An item in the Garland News on June15, 1917 suggests that Good Roads committees had already made considerable progress on an improved east-west route through the area. A brief mention on that date stated, “The ‘Sociability Run’ on the now well-connected Bankhead Highway from Texarkana to El Paso via Dallas and Ft. Worth should arrive at Garland about 5:30 p.m. Tuesday and stop here for around 30 minutes.”
Another Garland News Article on October 25, 1918 reads in part, “Scouts for the route of the Bankhead Highway will be here November 6. This is probably the most important highway to be built in the South and will in all likelihood be designated a military road”. Note this is the first time that the Garland News had used the term “Bankhead”.
John Hollis Bankhead was born in Marion County, Alabama on September 13, 1842. He was elected US Representative from Alabama in 1907 and died while in office on November 2, 1920. He was instrumental in enacting the Federal Road Act of 1916 which was the birth of the first national highway. It stretched from Washington, D. C. to San Diego, California. Thus the Bankhead Highway was named in his honor.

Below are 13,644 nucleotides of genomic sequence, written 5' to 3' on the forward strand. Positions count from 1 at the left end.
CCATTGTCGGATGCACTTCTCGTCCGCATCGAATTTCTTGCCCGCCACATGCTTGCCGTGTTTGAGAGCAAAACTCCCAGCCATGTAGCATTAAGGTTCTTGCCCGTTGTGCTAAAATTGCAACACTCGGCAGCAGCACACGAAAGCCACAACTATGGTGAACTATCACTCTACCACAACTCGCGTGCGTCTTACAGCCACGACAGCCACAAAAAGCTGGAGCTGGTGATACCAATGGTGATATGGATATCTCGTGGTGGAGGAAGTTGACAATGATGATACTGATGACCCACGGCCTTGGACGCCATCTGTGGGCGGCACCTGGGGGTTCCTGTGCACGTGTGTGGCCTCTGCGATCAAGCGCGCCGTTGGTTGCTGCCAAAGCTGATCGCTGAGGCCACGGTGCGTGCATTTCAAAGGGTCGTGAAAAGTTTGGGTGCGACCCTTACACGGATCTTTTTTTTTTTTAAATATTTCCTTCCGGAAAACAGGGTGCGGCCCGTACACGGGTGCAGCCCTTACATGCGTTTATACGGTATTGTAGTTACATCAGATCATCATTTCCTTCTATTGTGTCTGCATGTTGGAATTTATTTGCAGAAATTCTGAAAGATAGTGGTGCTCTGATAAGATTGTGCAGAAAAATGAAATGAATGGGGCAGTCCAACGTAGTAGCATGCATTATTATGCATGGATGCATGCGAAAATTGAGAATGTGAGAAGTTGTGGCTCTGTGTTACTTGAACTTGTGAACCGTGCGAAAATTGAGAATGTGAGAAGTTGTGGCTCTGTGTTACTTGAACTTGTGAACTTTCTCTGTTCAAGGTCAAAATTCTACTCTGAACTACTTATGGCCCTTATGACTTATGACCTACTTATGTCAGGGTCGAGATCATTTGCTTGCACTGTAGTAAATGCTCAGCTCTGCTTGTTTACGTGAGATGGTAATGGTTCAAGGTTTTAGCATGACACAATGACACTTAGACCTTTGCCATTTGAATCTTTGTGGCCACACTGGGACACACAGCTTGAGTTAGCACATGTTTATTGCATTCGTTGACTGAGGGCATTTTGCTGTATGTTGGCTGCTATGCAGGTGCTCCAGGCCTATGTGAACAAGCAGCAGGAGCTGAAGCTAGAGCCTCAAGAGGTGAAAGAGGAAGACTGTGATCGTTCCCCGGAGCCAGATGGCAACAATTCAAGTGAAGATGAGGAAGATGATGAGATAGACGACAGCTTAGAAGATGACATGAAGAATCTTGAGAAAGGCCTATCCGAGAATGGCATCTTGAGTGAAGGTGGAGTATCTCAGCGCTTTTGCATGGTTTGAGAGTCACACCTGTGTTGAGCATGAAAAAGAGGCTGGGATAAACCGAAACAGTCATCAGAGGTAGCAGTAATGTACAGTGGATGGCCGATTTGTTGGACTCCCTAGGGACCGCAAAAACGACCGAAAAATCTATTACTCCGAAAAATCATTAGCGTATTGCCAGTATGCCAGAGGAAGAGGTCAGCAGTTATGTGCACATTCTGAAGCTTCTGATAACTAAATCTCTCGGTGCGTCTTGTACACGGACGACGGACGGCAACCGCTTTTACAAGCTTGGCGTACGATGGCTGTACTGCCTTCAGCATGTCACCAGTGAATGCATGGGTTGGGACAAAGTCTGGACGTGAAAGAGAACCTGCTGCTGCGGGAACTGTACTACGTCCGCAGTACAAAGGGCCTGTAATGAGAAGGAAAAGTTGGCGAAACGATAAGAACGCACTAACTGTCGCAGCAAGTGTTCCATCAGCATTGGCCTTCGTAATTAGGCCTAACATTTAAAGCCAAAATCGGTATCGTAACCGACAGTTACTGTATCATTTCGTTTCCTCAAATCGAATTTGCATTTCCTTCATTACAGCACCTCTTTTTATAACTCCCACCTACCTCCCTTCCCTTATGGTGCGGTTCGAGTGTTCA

The highway entered Texas at Texarkana, then followed on to Sulphur Springs, Greenville, Rockwall, Rowlett, Garland, Dallas, Grand Prairie, Ft Worth and then on to El Paso.
It should be noted that the name has changed over the years and in some cases the highway has even been moved. The old highway that originally went thru downtown Rowlett has been known as Highway 67, Highway 66 and now Main Street which dead ends at Lake Ray Hubbard. The new Highway 66 is now about one half mile north of the old location.
All of the oldest buildings on the downtown Rowlett strip used to face north so that the railroad passengers could have easy access to anxious business owners. Once the Bankhead Highway came thru, the owners were more anxious to serve the frequent tourist arriving in their motor cars. The shops were able to have new doors cut in the back of their shops and signs were then place on the new “front” of their shops. This was not the case for the Sacred Heart Catholic Church as the alter was located at the south end of the building. Sometime later a 1922 cyclone blew the church building from its foundation and Ramsey House Movers was hired to place the building back on its foundation. Mr. Ramsey told church officials that it would cost an additional $25 to turn the building around. The Rowlett Sacred Heart Church then faced the Bankhead Highway.